Court administrator fired over sexual harassment complaints

By Patricia Meade

The administrator could not be effective if he stayed, a judge said.

YOUNGSTOWN — After 11 months, Kevin Ward’s employment as Youngstown Municipal Court administrator has ended in the wake of a sexual harassment investigation.

A letter notifying Ward was mailed Thursday and a copy hand-delivered to his home, said Judge Robert P. Milich.

Judges Milich, Elizabeth A. Kobly and Robert A. Douglas Jr. met Wednesday afternoon to discuss written statements given by Ward and women in the probation department who filed a sexual harassment complaint against him several months ago. The statements were part of an investigation by the law department.

After the judges’ meeting, Ward was called in and given the opportunity to resign and the judges thought he would, Judge Milich said. Ward, however, later left a message with his office that he would not resign, the judge said.

Reached Thursday, Ward said the result exceeded the offense.

“The entire issue came up over word choice. No one needed to fear being in a room with me, there was no physical contact,” Ward said. “I’m an at-will employee, there’s no recourse, the judges have the final say. There’s no animosity.”

Ward, 48, was hired July 9, 2007, and paid $57,605. He had been Alliance Municipal Clerk of Court, earning $36,576.

“After we investigated the complaint of sexual harassment and evaluated his performance, there was no way he could continue and be effective,” Judge Milich said. “In the interest of the court, he couldn’t continue.”

The job of court administrator includes supervision of women in the probation department, something Ward would not be able to do effectively now, the judge said.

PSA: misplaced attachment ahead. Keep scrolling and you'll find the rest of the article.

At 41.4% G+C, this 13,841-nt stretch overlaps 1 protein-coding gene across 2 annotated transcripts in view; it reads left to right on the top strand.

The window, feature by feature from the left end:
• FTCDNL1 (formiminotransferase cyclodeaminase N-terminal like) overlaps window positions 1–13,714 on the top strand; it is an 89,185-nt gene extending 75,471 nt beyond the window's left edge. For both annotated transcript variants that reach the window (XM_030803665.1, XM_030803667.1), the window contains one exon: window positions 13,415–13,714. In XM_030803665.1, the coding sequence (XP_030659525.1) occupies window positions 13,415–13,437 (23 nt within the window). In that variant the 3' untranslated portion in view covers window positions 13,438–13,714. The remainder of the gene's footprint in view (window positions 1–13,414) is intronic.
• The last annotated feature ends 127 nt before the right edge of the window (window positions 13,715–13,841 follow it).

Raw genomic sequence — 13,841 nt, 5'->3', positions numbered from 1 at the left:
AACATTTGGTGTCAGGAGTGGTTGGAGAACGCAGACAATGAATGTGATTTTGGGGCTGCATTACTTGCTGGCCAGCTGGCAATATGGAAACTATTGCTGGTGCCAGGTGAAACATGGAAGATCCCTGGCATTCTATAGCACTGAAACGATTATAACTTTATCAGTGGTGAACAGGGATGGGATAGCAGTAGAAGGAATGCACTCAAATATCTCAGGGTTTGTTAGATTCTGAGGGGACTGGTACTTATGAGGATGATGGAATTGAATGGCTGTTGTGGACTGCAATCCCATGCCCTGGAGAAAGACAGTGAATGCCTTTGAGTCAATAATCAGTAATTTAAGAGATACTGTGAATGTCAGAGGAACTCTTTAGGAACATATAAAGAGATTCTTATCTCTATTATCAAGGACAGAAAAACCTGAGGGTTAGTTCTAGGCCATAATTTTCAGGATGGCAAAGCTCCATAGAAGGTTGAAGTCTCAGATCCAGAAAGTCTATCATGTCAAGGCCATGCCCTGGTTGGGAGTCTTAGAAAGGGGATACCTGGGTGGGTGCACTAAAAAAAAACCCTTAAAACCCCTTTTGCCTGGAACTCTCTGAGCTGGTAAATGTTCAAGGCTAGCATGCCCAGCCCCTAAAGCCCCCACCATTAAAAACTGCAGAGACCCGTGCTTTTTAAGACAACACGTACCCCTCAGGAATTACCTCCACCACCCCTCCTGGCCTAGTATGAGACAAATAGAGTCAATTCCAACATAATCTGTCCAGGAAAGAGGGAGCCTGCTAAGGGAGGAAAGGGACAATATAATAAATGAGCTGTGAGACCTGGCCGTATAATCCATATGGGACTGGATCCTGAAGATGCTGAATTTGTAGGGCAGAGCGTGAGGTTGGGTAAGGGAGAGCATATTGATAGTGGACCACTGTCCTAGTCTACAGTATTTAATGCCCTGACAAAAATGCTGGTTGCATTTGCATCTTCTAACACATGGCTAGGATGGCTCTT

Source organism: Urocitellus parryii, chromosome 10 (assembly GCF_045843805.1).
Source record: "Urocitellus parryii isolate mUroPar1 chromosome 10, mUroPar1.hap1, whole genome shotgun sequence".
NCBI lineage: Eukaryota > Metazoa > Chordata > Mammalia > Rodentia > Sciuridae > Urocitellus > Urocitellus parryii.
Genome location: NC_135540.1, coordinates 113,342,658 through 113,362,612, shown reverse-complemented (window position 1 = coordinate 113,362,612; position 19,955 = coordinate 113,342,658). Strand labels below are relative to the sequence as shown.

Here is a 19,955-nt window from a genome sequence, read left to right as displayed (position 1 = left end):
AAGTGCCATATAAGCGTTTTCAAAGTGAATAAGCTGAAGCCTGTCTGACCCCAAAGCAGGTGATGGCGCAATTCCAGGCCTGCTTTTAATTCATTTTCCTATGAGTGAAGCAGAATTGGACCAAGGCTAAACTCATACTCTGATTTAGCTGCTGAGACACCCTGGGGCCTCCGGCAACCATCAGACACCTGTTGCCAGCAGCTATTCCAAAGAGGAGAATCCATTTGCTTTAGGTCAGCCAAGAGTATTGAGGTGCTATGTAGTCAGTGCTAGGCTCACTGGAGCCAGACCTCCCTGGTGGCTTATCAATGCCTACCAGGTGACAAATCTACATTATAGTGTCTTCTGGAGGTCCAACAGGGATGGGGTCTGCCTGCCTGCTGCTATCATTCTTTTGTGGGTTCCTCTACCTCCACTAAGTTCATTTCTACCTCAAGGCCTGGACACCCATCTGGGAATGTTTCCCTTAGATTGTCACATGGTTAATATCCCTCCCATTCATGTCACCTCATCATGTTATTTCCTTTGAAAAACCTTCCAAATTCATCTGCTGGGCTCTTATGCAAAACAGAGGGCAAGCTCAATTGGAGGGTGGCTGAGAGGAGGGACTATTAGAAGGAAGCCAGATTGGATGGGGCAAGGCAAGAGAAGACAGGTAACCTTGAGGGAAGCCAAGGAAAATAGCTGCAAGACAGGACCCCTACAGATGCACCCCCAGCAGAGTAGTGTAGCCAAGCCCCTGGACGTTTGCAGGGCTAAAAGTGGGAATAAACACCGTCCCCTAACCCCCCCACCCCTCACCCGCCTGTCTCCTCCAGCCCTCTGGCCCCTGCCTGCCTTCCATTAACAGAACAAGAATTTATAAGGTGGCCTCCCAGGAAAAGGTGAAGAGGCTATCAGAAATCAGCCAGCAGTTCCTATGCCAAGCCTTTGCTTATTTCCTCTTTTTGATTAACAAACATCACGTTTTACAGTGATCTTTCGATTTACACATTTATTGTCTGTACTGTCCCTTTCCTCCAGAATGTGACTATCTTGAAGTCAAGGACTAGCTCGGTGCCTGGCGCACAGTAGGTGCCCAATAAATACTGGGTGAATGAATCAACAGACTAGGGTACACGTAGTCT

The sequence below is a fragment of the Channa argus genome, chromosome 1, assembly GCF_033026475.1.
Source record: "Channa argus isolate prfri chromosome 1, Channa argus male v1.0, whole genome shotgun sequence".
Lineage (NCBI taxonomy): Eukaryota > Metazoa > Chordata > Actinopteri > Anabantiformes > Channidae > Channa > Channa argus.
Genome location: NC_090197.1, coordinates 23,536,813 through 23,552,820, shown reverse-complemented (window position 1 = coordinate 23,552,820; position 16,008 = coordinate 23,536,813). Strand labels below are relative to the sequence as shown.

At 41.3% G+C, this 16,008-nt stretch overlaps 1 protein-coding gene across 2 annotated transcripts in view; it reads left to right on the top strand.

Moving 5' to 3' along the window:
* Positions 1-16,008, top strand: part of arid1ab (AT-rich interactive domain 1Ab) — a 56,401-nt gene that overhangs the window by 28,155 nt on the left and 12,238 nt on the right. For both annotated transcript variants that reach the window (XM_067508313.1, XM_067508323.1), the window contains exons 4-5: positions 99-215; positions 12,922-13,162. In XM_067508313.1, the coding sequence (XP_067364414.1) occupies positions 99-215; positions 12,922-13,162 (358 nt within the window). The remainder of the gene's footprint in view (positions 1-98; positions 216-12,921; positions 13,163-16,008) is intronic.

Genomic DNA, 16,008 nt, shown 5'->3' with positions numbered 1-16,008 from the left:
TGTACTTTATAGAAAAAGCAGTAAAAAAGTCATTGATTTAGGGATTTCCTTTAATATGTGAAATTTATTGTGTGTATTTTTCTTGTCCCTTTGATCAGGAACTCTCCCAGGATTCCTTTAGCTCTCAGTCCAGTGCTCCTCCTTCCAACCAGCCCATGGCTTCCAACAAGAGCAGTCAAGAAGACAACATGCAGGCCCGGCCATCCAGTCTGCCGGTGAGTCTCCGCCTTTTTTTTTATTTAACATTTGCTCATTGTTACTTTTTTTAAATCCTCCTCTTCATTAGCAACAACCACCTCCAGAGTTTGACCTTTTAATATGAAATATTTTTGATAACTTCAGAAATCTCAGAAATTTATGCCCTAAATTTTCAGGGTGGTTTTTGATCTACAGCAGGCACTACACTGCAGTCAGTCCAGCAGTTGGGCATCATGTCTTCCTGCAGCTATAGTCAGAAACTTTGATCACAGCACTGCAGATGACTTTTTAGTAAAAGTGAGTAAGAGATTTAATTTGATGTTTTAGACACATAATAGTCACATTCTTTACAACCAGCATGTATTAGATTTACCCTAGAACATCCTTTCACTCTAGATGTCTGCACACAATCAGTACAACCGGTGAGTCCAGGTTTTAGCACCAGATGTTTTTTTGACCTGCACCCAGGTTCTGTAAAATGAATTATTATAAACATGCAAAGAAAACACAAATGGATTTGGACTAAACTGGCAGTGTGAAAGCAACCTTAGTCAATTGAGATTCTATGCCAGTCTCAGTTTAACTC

Supervision of the probation department — five women employees — was assumed by Judge Douglas, the court’s presiding/administrative judge, after the sexual harassment complaint was filed in March. In May, Judge Douglas said that if Ward remained on the job, he would have to take sensitivity training and would no longer supervise the probation department.

Thursday, Judge Douglas referred questions to Judge Milich.

Judge Milich said a court administrator has to be proactive to keep current with ever-changing rules from the Ohio Supreme Court. Ward, the judge said, never took the initiative to be proactive.

Ward, in his statement for the law department, said most of his comments were a retelling of real-life situations and not inappropriate given the context. He told The Vindicator last month that the women found offensive some of the words he chose to describe the situations.

Ward remained employed by Alliance until Oct. 24, 2007, when Judge Kobly found out he was holding two jobs and told him to quit. He resigned in Alliance that day.

Judge Douglas said last month that he was aware of Ward’s continued employment in Alliance, saying it was part-time and would have ended at the end of last year. Ward told The Vindicator last month that he was working in Youngstown during the day and in Alliance in the evenings. He described it as a transition period.

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